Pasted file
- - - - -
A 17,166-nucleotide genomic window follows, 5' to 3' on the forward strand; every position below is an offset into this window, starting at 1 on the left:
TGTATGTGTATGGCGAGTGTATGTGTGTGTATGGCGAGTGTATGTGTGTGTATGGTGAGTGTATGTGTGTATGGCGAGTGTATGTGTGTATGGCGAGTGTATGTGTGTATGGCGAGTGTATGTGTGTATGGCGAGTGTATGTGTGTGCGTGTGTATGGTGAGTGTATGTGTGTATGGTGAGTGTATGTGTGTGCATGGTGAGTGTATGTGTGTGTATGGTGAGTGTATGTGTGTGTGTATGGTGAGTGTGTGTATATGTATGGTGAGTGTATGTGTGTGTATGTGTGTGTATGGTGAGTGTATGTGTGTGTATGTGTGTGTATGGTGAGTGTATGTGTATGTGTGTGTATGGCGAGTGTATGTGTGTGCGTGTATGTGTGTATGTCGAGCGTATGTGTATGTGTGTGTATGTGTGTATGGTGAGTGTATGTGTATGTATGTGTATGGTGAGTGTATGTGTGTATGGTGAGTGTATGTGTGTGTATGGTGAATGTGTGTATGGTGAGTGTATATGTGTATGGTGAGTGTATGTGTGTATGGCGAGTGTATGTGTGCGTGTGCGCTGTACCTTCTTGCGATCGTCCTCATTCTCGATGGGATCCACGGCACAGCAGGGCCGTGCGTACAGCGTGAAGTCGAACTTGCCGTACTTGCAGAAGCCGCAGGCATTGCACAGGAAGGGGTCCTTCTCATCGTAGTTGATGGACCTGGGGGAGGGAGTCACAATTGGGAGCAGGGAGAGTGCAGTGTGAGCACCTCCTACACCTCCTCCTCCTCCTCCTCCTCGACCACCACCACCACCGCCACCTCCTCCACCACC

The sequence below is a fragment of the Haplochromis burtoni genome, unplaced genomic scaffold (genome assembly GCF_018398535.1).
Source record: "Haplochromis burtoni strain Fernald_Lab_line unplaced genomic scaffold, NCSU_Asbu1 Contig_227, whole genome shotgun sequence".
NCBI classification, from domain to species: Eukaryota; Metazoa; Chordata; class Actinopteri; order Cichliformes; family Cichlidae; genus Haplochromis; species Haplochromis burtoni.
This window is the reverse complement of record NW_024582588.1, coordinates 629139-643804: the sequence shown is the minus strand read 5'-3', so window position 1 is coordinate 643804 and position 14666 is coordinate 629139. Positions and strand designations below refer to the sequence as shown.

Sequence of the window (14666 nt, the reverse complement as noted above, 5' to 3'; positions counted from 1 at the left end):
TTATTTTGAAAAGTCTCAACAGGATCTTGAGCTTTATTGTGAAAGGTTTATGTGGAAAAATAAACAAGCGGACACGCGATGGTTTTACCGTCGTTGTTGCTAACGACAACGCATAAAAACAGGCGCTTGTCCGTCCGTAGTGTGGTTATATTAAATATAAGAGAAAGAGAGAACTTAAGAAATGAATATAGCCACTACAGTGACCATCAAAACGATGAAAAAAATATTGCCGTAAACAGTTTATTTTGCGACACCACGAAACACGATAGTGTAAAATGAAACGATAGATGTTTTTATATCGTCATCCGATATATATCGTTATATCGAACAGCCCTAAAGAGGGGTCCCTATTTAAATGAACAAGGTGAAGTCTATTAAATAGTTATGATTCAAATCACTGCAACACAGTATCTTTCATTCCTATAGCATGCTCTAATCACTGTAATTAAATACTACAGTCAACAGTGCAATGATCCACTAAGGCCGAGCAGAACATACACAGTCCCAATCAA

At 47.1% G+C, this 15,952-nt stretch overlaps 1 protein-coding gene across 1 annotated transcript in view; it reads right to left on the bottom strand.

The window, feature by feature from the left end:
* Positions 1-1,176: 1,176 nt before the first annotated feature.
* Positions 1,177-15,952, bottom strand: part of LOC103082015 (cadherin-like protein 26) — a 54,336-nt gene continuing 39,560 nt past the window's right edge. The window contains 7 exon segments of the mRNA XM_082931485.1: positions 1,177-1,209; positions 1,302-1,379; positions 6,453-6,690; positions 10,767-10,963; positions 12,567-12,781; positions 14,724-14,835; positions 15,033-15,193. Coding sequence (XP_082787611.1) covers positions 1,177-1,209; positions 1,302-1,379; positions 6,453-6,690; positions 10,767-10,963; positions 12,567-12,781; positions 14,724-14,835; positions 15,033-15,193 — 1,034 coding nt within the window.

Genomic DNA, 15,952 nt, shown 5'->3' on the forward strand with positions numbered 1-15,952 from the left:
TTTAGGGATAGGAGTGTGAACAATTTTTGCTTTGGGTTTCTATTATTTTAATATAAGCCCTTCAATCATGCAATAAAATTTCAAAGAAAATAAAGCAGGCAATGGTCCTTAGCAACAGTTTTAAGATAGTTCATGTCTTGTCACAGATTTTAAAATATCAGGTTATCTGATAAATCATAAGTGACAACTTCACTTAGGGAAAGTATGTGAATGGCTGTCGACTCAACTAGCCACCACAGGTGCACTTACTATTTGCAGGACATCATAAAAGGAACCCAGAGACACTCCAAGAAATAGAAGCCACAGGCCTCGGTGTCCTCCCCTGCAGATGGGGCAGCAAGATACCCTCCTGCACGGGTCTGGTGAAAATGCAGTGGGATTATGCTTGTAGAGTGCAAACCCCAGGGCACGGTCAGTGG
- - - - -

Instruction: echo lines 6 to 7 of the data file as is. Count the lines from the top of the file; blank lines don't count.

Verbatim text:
This window is the reverse complement of record NW_024582588.1, coordinates 629139-643804: the sequence shown is the minus strand read 5'-3', so window position 1 is coordinate 643804 and position 14666 is coordinate 629139. Positions and strand designations below refer to the sequence as shown.

Sequence of the window (14666 nt, the reverse complement as noted above, 5' to 3'; positions counted from 1 at the left end):